How might the continuing trend of increased diversity in medical schools influence patient outcomes and satisfaction in the future?
As the healthcare landscape continues to evolve, medical schools nationwide are showing a promising trend towards increased diversity in their student bodies, reflecting efforts to address historical inequities and create a workforce that better represents the patient population.
- Medical schools have been increasingly focused on improving student diversity, in response to demonstrated health inequities and findings that patient satisfaction improves when doctors and patients share ethnic or racial backgrounds.
- A study by Penn Medicine indicates higher patient satisfaction ratings when physicians and patients share the same ethnic or racial background.
- The methodology for ranking medical schools by diversity used two indicators: total enrollment of underrepresented minorities (URM) and the ratio of a school’s URM students compared to state and national figures.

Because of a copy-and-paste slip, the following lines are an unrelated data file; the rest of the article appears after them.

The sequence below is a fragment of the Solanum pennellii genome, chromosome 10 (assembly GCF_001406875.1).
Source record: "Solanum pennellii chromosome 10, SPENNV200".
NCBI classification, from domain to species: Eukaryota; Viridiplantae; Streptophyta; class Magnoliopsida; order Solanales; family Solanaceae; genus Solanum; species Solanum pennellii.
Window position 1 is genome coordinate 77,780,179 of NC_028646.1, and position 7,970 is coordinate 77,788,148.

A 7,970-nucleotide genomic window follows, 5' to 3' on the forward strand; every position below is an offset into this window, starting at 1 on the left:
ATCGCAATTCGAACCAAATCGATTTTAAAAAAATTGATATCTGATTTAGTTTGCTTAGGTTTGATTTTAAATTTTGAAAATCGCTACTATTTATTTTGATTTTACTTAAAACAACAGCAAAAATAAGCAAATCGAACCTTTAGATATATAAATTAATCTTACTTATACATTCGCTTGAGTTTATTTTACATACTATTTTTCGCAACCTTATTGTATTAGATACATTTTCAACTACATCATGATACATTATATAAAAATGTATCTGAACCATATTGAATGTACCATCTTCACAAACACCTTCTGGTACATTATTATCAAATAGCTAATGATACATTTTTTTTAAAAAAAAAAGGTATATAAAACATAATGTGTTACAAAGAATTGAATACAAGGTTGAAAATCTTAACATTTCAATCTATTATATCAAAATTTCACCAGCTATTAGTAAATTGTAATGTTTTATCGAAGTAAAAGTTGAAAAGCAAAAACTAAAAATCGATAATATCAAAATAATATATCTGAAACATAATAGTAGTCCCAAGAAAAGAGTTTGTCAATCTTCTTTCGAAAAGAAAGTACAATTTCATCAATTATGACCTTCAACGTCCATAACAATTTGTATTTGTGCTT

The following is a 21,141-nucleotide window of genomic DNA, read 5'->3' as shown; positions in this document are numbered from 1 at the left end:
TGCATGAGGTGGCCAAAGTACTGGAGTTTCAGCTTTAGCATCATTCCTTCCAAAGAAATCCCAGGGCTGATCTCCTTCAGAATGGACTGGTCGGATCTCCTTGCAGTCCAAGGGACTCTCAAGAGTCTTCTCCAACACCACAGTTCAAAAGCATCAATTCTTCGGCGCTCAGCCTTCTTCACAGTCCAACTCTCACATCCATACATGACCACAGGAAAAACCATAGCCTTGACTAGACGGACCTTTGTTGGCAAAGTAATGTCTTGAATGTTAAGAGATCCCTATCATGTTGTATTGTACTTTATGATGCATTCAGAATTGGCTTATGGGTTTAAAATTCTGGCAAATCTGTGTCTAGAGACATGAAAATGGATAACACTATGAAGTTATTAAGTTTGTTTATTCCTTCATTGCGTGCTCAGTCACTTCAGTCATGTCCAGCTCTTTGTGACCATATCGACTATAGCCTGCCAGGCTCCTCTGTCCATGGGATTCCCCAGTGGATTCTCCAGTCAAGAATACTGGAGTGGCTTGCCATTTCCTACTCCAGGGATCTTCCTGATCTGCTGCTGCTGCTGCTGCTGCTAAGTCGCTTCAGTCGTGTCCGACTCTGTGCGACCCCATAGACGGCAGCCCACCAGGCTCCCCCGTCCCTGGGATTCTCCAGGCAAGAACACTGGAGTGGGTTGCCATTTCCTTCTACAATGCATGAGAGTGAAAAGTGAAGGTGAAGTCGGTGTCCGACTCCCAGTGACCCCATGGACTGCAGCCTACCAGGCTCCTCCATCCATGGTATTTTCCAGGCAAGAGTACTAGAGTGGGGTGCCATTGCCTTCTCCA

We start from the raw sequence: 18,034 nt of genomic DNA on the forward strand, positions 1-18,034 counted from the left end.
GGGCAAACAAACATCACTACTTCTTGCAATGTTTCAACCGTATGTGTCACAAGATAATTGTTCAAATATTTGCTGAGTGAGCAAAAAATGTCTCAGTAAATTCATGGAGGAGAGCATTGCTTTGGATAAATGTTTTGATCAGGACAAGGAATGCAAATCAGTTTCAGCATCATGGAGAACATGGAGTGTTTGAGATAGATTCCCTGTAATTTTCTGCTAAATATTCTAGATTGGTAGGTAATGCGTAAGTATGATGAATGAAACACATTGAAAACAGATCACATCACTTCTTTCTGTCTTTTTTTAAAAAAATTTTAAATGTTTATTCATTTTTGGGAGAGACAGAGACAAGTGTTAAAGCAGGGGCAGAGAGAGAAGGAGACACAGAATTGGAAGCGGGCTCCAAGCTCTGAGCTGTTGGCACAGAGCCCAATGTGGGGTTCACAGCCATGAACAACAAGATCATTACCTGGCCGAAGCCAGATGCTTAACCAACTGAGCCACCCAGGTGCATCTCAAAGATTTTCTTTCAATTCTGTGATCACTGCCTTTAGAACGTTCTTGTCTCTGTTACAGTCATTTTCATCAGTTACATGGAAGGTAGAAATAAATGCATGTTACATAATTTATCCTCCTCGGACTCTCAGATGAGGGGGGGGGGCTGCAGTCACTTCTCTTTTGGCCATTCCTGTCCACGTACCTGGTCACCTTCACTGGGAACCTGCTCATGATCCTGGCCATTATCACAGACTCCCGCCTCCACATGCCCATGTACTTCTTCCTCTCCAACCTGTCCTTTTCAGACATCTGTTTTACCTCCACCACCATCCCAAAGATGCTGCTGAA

- Howard University had the highest URM enrollment (78.2%) in 2022.
- According to data from the Association of American Medical Colleges, in 2022, 57% of the more than 22,000 students enrolled in medical school identified as non-White, a 5% increase from 2019. Additionally, women represented 55.6% of students matriculating to medical school in the 2022-2023 cycle.
- Despite efforts and improvements, minority representation in medical schools nationwide still does not reflect the general population.
- Although absolute numbers of Black, Hispanic, and American Indian students in medical schools have increased, these groups still represent a percentage of total med school students below their age-matched peers in the US population.
- URM is defined as students who are Black or African American, Hispanic or Latino, American Indian or Alaska Native, and Native Hawaiian or other Pacific Islander.
- Some schools with lower URM enrollments still achieve high diversity rankings due to higher ratios of URM students to age-related peers in their respective states.
- Although significant strides have been made towards increasing diversity in medical schools, there’s a need for continued efforts to ensure that the physician workforce accurately reflects the diversity of the patient population it serves.
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Did You Know?
University of Vermont had a relatively low URM enrollment, but it still represented a higher ratio of URM students to age-related peers in its state compared with many other schools.